Baku, April 13, AZERTAC
Quantitative easing may be helping Europe achieve its economic targets, but it’s also undermining the long-term viability of the euro by tarnishing its allure as a global reserve currency.
Central banks cut their euro holdings by the most on record last year in anticipation of losses tied to unprecedented stimulus. The euro now accounts for just 22 percent of worldwide reserves, down from 28 percent before the region’s debt crisis five years ago, while dollar and yen holdings have both climbed, the latest data from the International Monetary Fund show.
“As a reserve currency, the euro is falling apart,” said Daniel Fermon, a strategist at Societe Generale SA in Paris. “As long as you have full quantitative easing, there’s no need to invest. The problem for the moment is we don’t see a floor for the currency. Money’s flowing out.”
European Central Bank President Mario Draghi has in the past welcomed the drop-off in reserve managers’ holdings because a weaker exchange rate makes the continent more competitive. Yet firms including Mizuho Bank Ltd. warn the currency’s waning popularity reflects a more lasting loss of confidence in an economy that shrank in two of the past three years.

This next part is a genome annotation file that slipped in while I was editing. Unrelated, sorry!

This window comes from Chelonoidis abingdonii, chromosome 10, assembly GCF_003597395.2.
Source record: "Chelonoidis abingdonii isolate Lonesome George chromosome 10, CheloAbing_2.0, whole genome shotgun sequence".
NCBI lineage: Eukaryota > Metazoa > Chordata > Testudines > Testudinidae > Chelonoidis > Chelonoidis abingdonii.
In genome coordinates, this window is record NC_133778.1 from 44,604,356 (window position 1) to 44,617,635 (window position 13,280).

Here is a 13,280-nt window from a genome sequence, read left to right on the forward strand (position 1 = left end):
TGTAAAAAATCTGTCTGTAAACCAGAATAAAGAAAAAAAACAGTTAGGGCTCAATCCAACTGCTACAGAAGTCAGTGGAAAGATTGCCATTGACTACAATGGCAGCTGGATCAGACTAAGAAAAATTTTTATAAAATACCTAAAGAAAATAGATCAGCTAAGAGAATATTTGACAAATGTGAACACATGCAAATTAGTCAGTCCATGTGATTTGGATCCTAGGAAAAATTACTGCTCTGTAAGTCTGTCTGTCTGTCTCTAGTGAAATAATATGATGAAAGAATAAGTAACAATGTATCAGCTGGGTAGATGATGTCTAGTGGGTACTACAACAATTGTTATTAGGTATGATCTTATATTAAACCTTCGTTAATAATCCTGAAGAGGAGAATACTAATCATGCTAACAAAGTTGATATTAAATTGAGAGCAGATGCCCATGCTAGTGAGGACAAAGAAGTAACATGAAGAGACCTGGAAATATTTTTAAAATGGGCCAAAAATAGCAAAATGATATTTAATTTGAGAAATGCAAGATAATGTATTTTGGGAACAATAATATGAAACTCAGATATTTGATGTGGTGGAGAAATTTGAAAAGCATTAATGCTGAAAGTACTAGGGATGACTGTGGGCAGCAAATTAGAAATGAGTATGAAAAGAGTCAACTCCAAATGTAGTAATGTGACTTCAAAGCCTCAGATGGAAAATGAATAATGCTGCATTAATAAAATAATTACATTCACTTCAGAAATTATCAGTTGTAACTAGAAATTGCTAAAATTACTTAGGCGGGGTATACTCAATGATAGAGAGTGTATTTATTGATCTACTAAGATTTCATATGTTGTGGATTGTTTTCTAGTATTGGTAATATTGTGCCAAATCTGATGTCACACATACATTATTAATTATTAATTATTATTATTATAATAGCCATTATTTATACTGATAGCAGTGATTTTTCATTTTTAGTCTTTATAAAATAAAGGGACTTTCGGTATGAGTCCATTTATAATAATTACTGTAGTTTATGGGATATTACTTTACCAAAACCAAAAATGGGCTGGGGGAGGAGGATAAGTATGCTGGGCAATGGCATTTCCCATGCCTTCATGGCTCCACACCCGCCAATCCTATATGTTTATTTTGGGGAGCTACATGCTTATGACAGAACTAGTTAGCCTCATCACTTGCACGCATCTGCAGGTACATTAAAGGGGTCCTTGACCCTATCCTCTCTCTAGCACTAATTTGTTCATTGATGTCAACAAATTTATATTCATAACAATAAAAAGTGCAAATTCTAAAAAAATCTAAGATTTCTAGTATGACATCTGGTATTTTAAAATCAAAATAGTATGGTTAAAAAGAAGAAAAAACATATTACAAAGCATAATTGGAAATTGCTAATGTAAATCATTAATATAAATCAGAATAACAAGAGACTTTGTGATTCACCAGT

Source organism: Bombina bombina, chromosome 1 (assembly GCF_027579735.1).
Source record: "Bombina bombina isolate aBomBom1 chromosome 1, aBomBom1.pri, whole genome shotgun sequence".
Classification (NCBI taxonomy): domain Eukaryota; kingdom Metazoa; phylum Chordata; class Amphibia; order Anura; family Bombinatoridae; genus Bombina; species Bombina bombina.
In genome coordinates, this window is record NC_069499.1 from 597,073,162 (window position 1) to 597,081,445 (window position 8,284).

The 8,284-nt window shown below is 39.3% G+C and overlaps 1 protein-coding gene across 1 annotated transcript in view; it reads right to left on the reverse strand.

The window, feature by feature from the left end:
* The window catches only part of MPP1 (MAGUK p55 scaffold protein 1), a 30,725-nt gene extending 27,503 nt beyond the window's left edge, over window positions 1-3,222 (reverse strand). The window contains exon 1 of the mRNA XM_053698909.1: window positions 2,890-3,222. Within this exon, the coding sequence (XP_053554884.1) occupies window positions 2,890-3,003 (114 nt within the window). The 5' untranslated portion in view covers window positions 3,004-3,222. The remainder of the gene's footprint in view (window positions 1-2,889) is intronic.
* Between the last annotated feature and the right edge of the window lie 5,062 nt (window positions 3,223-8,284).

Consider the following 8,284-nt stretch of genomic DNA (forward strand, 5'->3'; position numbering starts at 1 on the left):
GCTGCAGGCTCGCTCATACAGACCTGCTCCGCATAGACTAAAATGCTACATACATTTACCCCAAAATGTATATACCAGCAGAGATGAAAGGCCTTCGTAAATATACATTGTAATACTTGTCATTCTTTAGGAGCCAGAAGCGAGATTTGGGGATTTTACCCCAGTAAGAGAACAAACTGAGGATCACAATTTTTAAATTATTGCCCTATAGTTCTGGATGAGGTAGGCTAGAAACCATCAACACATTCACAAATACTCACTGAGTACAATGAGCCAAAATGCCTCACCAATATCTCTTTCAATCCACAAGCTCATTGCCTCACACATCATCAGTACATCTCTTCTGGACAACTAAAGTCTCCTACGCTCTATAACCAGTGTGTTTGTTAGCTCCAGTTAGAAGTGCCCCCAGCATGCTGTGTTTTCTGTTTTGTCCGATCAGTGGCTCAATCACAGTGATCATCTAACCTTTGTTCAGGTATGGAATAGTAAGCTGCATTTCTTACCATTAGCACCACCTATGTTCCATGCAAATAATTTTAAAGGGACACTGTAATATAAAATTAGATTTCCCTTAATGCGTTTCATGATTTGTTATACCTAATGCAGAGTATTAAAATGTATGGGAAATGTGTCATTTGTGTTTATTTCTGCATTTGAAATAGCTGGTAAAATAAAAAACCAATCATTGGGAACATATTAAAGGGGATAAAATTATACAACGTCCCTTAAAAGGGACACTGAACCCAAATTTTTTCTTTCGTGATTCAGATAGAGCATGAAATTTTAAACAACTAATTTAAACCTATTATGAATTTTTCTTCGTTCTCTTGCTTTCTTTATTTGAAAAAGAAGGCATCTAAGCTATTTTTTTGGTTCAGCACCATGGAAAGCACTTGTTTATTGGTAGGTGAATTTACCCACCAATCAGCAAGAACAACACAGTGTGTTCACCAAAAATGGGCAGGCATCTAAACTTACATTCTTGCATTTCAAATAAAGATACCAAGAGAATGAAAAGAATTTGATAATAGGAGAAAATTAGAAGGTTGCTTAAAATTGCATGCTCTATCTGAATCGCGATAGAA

“Global reserve managers may be thinking the euro is going to sink economically if it continues this way,” said Daisuke Karakama, the Tokyo-based chief market economist at Mizuho and a former European Commission official. With yen allocations rising, “they may be expecting Japan’s positive economic growth to continue as a result of” that nation’s record stimulus, Karakama said.
The decline in euro reserves suggests other central banks consider the ECB’s 1.1 trillion euros ($1.2 trillion) of QE bond purchases, which started a month ago, to be the biggest threat to the currency’s global status since its 1999 debut.
Greece’s debt woes aren’t helping, either. The ECB ramped up the emergency funding available to Greek banks Thursday to alleviate the country’s worsening liquidity issues amid drawn-out negotiations over its bailout.
© Content from this site must be hyperlinked when used.